BENJAMIN SHAPIRO REALTY COMPANY v. Barkley Coverage Group, Defendant-Respondent.

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Supreme Court, Appellate Division, First Department, New York.

The BENJAMIN SHAPIRO REALTY COMPANY, Plaintiff-Respondent-Appellant, v. AGRICULTURAL INSURANCE COMPANY, Defendant-Appellant-Respondent, The KSH Group, Inc., Defendant-Respondent-Respondent, Barkley Coverage Group, Defendant-Respondent.

Decided: October 25, 2001

ROSENBERGER, J.P., WILLIAMS, MAZZARELLI, RUBIN and BUCKLEY, JJ. Louis M. Atlas, for Benjamin Shapiro Realty Co. Kenneth R. Feit, for Agricultural Ins. Co. and Barkley Coverage Group. Monte E. Sokol, for The KSH Group, Inc.

Order, Supreme Court, New York County (Marilyn Shafer, J.), entered December 5, 2000, which, inter alia, in an action arising out of a claim for insurance proceeds, granted plaintiff claimant Shapiro Realty's cross motion for summary judgment on its cause of action for breach of policy, and granted defendant insurer's cross motion for summary judgment insofar as to dismiss plaintiff's cause for bad faith claim settlement, unanimously affirmed, with costs.

 The motion court properly concluded that insurer Agricultural had waived its defense of lack of timely notice.   A notice of disclaimer must provide a claimant with a very specific ground upon which the disclaimer is predicated (Gen. Acc. Ins. Group v. Cirucci, 46 N.Y.2d 862, 864, 414 N.Y.S.2d 512, 387 N.E.2d 223).   A ground not raised in the letter of disclaimer may not later be asserted as an affirmative defense (id.).   Here, in its answer, the insurer asserted in a defense that “plaintiff did not notify [the insurer] as soon as practicable of the alleged occurrence which is the basis of the claim referred to in the complaint,” namely the “occurrence” (the collapse) on August 9, 1995.   However, in its disclaimer, a different lack of notice argument was made.   The disclaimer stated that “you did not promptly notify us of the claimed damage to the slab.   It appears that the conditions associated with the slab antedated inception of [the policy] by several years.”   The disclaimer letter did not discuss the occurrence of a “collapse”;  rather, it talked about slab conditions that were “of long duration.”   The insurer's failure to disclaim based on late notice of the “collapse” renders the underlying issue of timeliness of notification irrelevant.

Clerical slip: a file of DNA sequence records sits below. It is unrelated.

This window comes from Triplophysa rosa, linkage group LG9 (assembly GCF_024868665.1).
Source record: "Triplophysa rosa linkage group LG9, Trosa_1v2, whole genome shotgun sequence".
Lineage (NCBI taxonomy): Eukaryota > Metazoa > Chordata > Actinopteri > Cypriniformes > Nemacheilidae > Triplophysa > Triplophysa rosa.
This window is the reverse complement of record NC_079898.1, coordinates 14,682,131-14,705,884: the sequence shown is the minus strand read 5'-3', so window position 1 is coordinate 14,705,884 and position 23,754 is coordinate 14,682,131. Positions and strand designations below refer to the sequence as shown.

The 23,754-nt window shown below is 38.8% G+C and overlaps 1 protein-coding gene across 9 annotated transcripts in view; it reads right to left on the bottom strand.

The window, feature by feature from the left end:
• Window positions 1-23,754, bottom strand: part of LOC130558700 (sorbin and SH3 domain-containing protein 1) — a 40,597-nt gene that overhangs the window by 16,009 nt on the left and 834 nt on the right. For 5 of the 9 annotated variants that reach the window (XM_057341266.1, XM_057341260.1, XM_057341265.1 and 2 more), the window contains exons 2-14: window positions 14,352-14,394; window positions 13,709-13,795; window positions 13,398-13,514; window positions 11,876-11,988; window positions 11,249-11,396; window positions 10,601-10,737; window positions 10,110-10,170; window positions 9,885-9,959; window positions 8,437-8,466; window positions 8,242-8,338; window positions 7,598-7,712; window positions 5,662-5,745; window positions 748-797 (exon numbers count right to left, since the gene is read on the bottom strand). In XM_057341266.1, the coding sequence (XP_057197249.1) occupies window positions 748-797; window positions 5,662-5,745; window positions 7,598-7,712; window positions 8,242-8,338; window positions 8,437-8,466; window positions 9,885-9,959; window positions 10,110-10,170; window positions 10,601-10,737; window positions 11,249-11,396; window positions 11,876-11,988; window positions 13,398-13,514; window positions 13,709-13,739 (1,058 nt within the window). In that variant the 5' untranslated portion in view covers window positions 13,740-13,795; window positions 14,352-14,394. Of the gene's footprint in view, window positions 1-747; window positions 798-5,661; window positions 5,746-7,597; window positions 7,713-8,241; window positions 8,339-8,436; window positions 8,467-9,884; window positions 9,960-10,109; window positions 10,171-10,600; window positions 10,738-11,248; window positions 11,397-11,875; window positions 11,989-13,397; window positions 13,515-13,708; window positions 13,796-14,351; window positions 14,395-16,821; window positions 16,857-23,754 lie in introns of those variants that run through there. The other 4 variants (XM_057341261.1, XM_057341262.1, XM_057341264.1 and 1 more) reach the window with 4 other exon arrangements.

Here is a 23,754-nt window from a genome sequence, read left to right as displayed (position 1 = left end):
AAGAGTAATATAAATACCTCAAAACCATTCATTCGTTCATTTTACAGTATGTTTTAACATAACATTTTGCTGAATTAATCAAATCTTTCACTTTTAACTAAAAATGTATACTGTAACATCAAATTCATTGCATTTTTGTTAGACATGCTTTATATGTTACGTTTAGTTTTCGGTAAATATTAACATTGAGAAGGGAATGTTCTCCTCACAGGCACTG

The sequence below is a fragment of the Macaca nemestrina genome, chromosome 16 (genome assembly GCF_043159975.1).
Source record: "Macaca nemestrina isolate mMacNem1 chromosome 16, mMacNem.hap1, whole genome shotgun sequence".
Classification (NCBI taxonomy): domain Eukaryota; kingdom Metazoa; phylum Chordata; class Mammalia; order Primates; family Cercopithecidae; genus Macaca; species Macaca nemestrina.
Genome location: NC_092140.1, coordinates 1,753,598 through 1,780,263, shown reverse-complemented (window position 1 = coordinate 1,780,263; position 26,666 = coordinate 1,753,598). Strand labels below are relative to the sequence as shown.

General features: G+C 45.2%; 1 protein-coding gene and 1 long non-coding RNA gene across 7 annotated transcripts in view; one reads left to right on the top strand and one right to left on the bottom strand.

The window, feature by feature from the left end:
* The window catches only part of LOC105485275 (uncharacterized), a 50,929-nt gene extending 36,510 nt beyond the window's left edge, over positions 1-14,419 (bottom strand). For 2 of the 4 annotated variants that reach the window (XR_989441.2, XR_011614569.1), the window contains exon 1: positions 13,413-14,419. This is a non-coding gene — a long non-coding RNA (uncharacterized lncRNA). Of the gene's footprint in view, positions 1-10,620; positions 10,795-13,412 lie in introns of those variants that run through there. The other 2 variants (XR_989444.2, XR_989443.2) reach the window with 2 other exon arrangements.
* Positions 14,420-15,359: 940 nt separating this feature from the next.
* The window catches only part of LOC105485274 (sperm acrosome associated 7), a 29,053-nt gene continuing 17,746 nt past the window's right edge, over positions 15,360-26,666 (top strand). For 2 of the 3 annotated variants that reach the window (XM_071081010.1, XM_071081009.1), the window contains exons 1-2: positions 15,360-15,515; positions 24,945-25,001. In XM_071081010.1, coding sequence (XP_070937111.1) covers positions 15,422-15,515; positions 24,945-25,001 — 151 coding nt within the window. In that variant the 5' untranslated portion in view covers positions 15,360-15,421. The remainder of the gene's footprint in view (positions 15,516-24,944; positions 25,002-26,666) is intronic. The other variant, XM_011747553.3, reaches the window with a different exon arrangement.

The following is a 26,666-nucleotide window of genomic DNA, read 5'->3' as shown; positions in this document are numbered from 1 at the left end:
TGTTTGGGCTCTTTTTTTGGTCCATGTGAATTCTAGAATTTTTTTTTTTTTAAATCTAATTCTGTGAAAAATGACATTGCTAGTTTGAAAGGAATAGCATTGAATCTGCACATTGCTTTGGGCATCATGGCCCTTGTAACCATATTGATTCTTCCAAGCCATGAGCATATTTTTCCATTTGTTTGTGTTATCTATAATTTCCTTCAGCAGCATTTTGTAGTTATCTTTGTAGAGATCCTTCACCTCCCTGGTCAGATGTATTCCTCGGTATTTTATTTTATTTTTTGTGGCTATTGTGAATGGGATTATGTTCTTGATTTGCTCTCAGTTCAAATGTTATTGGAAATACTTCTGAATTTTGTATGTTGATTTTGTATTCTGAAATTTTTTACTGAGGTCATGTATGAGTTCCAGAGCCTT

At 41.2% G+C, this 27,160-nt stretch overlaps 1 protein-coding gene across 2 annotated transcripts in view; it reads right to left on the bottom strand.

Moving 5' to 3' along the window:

The insurer failed to rebut the showing of the insured's engineering expert, who concluded, based on personal observations and the results of a lab test, that the collapse resulted from “hidden decay” and thus was covered by the policy.

 The IAS court's conclusions about the extent of the coverage were proper.   The chunk of concrete slab that actually fell is obviously covered, since the policy states that “we will pay for loss or damage caused by ․ collapse of ․ any part of a building caused [by] hidden decay” (emphasis added).   In light of the insured's contractual duty to “take all reasonable steps to protect the covered property from further damage by a covered cause of loss,” the insured is entitled to reimbursement for the costs of demolishing and repairing that were incurred with respect to the remainder of the concrete slab (Royal Indem. Co. v. Grunberg, 155 A.D.2d 187, 189-190, 553 N.Y.S.2d 527).

Summary judgment dismissing plaintiff's cause of action for bad faith claim settlement was proper (see, Acquista v. New York Life Ins. Co., 285 A.D.2d 73, 730 N.Y.S.2d 272).

We have considered the parties' remaining arguments for affirmative relief and find them unavailing.